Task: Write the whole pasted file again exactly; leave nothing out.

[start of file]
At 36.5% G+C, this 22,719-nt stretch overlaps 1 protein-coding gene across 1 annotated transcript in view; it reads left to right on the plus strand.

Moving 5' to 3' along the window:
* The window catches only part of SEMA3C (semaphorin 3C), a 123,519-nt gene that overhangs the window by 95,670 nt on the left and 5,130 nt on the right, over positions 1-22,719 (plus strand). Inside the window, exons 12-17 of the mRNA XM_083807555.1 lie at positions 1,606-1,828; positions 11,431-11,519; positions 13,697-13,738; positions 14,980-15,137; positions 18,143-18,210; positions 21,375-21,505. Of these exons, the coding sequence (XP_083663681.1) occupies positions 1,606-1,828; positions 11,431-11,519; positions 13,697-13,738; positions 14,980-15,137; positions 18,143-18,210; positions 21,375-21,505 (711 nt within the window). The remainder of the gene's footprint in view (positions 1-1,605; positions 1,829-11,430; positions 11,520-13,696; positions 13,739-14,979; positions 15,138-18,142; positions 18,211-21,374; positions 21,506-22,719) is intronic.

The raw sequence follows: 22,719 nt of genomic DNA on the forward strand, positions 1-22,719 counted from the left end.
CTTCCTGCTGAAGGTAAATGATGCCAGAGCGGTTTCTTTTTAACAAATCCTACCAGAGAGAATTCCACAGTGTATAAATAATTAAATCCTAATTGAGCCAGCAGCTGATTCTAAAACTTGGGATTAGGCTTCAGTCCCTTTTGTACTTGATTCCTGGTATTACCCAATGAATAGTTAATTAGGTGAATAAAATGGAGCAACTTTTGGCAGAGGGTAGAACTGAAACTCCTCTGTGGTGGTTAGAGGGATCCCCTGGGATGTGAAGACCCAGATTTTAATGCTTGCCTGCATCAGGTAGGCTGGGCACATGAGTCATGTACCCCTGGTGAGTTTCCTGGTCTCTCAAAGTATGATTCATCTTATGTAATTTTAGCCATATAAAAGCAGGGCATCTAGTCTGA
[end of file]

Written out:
At 36.5% G+C, this 22,719-nt stretch overlaps 1 protein-coding gene across 1 annotated transcript in view; it reads left to right on the plus strand.

Moving 5' to 3' along the window:
* The window catches only part of SEMA3C (semaphorin 3C), a 123,519-nt gene that overhangs the window by 95,670 nt on the left and 5,130 nt on the right, over positions 1-22,719 (plus strand). Inside the window, exons 12-17 of the mRNA XM_083807555.1 lie at positions 1,606-1,828; positions 11,431-11,519; positions 13,697-13,738; positions 14,980-15,137; positions 18,143-18,210; positions 21,375-21,505. Of these exons, the coding sequence (XP_083663681.1) occupies positions 1,606-1,828; positions 11,431-11,519; positions 13,697-13,738; positions 14,980-15,137; positions 18,143-18,210; positions 21,375-21,505 (711 nt within the window). The remainder of the gene's footprint in view (positions 1-1,605; positions 1,829-11,430; positions 11,520-13,696; positions 13,739-14,979; positions 15,138-18,142; positions 18,211-21,374; positions 21,506-22,719) is intronic.

The raw sequence follows: 22,719 nt of genomic DNA on the forward strand, positions 1-22,719 counted from the left end.
CTTCCTGCTGAAGGTAAATGATGCCAGAGCGGTTTCTTTTTAACAAATCCTACCAGAGAGAATTCCACAGTGTATAAATAATTAAATCCTAATTGAGCCAGCAGCTGATTCTAAAACTTGGGATTAGGCTTCAGTCCCTTTTGTACTTGATTCCTGGTATTACCCAATGAATAGTTAATTAGGTGAATAAAATGGAGCAACTTTTGGCAGAGGGTAGAACTGAAACTCCTCTGTGGTGGTTAGAGGGATCCCCTGGGATGTGAAGACCCAGATTTTAATGCTTGCCTGCATCAGGTAGGCTGGGCACATGAGTCATGTACCCCTGGTGAGTTTCCTGGTCTCTCAAAGTATGATTCATCTTATGTAATTTTAGCCATATAAAAGCAGGGCATCTAGTCTGA